Some Buffalo Churches
by Charles E. Illsley,
Reprinted from September 1907 The
Inland Architect and News Record, p. 27
There is no
more attractive object in a landscape, none on which the eye more loves
to dwell and linger than a well-designed and appropriate church
edifice, which seems to harmonize with and hallow its surroundings.
Such is the new North Presbyterian church
on Delaware Avenue, Buffalo, N. Y., George Newton,
The style is late Early English Gothic; the material
quarry faced blue limestone ashlar
with sawn white limestone quoins,
and other trim.
The plan is simple -- a broad, low nave
a sturdy square tower
in front, and, at the other end, a very shallow chancel facing an open
court or quadrangle. This is bounded on two other sides by chapel,
Sunday school, parlors, study, etc., and on the fourth, or street, side
by an arcaded, covered passage from church to chapel.
The grouping is picturesque and apparently convenient. The accessories
in modern churches, all of which were unthought of two centuries ago,
are now often, as here, fully equal in size to the church itself,
sometimes even larger.
front tower with its tall, closed belfry and its
flat roof, with paneled and crocketed pinnacles at
the corners and delicate traceried
between, seems in perfect harmony with its surroundings and is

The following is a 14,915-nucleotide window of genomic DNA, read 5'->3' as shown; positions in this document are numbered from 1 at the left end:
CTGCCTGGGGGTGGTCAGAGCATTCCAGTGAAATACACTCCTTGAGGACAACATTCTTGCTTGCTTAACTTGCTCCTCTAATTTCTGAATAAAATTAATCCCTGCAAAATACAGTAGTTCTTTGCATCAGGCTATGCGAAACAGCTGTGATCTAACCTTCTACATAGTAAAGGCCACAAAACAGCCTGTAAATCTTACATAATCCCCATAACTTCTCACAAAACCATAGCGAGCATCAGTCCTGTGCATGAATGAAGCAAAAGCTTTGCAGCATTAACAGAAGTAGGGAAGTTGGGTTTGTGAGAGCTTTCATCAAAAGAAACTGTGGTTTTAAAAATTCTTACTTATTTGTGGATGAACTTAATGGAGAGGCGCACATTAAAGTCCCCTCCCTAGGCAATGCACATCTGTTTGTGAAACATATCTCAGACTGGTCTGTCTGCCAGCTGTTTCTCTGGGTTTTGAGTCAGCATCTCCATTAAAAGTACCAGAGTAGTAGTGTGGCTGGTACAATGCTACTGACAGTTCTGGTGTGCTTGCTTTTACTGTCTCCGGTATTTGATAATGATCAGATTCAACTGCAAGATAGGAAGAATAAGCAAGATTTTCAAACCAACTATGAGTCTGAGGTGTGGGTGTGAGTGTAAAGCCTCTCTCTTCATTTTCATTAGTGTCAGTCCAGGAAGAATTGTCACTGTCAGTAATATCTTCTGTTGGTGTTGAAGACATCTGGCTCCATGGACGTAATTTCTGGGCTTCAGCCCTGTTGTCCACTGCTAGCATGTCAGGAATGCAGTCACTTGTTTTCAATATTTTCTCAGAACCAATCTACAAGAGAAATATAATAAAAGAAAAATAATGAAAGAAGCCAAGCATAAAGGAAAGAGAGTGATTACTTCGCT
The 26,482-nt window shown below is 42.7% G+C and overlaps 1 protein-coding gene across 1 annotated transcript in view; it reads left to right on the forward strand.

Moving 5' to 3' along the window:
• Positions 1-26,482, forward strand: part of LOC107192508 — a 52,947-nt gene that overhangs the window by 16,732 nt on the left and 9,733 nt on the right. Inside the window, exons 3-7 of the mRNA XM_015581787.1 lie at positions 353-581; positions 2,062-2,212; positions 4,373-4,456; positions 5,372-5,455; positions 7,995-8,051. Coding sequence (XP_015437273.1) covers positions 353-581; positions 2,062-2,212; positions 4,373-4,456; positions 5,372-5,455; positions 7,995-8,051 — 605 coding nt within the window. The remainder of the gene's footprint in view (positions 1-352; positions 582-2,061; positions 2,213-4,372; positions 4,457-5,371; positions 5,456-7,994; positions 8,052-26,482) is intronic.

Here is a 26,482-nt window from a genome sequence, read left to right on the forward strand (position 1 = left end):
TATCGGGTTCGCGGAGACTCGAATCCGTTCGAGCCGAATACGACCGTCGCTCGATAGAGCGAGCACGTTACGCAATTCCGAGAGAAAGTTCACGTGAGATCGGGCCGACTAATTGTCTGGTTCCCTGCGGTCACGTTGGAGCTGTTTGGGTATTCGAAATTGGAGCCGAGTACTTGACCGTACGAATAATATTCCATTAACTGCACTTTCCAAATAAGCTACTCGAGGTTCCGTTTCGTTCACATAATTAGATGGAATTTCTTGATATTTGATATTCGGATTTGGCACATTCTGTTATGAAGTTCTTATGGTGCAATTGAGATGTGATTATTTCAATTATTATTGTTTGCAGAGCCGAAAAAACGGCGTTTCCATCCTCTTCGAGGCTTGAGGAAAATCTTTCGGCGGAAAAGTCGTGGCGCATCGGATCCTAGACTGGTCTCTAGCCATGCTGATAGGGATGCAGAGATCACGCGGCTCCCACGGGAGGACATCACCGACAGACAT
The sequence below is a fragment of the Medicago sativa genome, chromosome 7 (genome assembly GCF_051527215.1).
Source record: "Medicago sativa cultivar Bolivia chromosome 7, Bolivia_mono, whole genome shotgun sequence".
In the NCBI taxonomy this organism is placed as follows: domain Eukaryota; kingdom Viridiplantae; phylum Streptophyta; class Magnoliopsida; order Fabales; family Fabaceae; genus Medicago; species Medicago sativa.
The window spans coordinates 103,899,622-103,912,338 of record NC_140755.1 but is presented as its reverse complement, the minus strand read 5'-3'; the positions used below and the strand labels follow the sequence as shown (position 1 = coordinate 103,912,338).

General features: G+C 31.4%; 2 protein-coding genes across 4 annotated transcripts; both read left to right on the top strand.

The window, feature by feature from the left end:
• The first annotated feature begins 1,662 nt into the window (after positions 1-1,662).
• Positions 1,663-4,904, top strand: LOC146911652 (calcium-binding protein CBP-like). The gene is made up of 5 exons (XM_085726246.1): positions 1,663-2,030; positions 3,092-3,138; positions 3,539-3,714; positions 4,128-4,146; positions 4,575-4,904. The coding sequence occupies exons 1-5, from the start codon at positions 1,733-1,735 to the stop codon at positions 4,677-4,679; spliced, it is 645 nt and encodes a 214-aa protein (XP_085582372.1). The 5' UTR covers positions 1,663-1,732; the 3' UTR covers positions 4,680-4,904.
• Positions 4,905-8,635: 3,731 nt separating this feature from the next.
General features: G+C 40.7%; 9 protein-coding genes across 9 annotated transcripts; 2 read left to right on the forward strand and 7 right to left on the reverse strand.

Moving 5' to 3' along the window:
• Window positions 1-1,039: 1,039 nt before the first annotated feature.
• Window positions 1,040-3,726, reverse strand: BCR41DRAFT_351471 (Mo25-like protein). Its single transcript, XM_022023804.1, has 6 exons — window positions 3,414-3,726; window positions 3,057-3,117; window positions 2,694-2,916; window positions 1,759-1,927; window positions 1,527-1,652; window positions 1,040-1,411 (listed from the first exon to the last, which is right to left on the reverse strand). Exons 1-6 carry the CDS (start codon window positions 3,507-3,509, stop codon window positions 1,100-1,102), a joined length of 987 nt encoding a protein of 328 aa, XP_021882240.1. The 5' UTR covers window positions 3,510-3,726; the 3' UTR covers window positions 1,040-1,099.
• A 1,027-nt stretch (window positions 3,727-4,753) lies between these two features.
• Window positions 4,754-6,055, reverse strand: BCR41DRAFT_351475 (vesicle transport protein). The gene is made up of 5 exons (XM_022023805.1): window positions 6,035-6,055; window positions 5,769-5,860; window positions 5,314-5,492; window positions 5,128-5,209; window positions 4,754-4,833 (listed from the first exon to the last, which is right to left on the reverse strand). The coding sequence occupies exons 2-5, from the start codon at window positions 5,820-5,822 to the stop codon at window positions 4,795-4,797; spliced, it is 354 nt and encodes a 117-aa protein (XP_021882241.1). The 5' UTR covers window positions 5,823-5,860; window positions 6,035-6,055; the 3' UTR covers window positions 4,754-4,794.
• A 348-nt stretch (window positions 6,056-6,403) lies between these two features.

attractive from every standpoint. There may be some question, however,
as to the durability of the traceried stone parapet in a Buffalo
climate and in so exposed a position.
The side windows are low but are supplemented by large slated dormers
trimmed with heavy, trefoiled bargeboards.
These light the auditorium through deeply cut, rather narrow recesses
in the slant ceiling. The general illumination may be ample per square
foot, but the unavoidable contrast by day between the glare on the
vertical walls of these dormer light-tunnels, so to speak, and the
comparatively dull strips of unillumined main ceiling between is a
drawback to this otherwise good mode of lighting.
All windows on the street fronts are fitted with stone tracery,
instead of the wood tracery so common in this country. This feature
alone adds dignity and charm. All openings in stone walls have splayed,
molded, sawn-stone jambs
The. rich tracery in the tower window is a mixture of decorated and
perpendicular styles -- a dubious innovation. Decorated tracery has its
own peculiar grace and so has perpendicular tracery, but they do not
harmonize well in the same opening.
The cost of the church was $150,000.